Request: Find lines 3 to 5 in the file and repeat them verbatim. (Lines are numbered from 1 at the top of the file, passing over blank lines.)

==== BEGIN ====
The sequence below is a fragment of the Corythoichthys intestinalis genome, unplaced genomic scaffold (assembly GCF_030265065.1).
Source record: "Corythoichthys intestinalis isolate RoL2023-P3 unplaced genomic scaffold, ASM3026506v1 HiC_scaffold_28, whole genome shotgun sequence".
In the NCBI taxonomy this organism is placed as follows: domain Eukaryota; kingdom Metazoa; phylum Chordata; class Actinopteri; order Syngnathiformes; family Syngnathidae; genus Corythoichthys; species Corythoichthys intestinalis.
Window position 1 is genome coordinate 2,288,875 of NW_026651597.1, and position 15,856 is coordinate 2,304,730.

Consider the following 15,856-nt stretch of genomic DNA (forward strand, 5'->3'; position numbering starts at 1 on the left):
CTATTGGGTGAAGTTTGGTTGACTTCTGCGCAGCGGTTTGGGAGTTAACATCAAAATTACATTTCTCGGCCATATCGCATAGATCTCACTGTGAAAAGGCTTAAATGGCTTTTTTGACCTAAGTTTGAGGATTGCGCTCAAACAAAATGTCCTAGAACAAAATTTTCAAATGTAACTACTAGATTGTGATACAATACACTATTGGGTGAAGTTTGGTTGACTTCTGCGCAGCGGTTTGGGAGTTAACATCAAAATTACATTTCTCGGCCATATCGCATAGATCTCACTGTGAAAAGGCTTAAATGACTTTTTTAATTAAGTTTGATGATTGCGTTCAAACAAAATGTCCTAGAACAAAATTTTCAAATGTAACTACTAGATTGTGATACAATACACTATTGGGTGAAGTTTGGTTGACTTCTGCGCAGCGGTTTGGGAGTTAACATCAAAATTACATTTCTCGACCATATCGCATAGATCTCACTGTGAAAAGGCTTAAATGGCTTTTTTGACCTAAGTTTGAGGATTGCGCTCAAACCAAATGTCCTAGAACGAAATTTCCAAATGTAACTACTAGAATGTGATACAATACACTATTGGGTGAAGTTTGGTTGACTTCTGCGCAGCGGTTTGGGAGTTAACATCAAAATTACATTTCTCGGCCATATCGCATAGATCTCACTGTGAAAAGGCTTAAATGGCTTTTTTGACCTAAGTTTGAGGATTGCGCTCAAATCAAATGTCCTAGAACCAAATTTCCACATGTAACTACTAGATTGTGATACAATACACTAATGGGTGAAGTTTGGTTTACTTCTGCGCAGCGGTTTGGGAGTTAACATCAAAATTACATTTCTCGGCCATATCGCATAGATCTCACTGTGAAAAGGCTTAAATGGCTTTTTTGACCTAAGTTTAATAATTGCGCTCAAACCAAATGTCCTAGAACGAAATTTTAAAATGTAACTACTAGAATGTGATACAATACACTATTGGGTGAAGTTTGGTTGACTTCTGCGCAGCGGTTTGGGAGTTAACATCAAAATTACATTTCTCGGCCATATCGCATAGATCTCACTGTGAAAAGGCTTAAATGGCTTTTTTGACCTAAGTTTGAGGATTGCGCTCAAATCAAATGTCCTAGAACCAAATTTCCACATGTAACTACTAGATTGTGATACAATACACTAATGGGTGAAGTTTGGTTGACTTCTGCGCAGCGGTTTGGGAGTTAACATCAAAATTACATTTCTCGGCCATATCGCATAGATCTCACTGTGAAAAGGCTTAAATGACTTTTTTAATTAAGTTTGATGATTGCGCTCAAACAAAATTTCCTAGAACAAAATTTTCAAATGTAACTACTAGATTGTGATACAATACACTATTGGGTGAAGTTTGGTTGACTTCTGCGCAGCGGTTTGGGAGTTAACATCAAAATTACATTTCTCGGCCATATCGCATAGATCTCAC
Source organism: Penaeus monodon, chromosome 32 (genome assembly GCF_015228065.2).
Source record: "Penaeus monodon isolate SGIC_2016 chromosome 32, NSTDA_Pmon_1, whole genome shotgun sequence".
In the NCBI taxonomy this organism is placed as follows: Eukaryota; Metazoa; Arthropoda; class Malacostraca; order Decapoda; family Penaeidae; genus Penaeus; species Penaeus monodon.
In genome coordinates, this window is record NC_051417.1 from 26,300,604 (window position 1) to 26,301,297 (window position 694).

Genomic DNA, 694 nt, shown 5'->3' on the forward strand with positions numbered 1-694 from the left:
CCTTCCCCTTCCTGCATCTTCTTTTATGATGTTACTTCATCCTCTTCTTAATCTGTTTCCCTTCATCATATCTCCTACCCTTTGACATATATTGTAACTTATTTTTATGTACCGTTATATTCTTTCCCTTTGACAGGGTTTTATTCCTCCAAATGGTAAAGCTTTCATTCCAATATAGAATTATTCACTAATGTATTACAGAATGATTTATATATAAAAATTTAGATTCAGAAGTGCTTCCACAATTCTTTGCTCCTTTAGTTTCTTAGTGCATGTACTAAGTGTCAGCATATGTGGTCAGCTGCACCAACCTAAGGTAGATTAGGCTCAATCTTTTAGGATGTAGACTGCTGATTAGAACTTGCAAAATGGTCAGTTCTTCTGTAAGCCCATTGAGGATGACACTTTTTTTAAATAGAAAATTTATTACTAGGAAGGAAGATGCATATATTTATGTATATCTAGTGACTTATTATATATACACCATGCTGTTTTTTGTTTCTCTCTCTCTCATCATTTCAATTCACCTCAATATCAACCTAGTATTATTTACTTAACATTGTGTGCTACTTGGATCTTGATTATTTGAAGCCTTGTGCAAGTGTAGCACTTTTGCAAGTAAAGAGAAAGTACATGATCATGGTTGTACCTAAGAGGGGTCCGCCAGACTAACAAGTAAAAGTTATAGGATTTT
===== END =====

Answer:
In the NCBI taxonomy this organism is placed as follows: domain Eukaryota; kingdom Metazoa; phylum Chordata; class Actinopteri; order Syngnathiformes; family Syngnathidae; genus Corythoichthys; species Corythoichthys intestinalis.
Window position 1 is genome coordinate 2,288,875 of NW_026651597.1, and position 15,856 is coordinate 2,304,730.

Consider the following 15,856-nt stretch of genomic DNA (forward strand, 5'->3'; position numbering starts at 1 on the left):